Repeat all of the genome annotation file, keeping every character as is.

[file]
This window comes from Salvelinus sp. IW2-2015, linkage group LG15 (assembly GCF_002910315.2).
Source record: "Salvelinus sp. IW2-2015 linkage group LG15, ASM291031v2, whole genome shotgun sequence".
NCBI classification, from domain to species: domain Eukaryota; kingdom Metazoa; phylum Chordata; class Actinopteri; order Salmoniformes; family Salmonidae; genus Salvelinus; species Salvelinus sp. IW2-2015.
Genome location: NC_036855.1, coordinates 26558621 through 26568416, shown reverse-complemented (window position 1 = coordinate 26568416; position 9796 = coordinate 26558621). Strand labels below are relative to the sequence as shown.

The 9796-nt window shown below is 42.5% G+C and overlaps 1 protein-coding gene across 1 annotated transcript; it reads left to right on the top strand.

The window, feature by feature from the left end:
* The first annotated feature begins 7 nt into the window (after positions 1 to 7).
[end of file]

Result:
This window comes from Salvelinus sp. IW2-2015, linkage group LG15 (assembly GCF_002910315.2).
Source record: "Salvelinus sp. IW2-2015 linkage group LG15, ASM291031v2, whole genome shotgun sequence".
NCBI classification, from domain to species: domain Eukaryota; kingdom Metazoa; phylum Chordata; class Actinopteri; order Salmoniformes; family Salmonidae; genus Salvelinus; species Salvelinus sp. IW2-2015.
Genome location: NC_036855.1, coordinates 26558621 through 26568416, shown reverse-complemented (window position 1 = coordinate 26568416; position 9796 = coordinate 26558621). Strand labels below are relative to the sequence as shown.

The 9796-nt window shown below is 42.5% G+C and overlaps 1 protein-coding gene across 1 annotated transcript; it reads left to right on the top strand.

The window, feature by feature from the left end:
* The first annotated feature begins 7 nt into the window (after positions 1 to 7).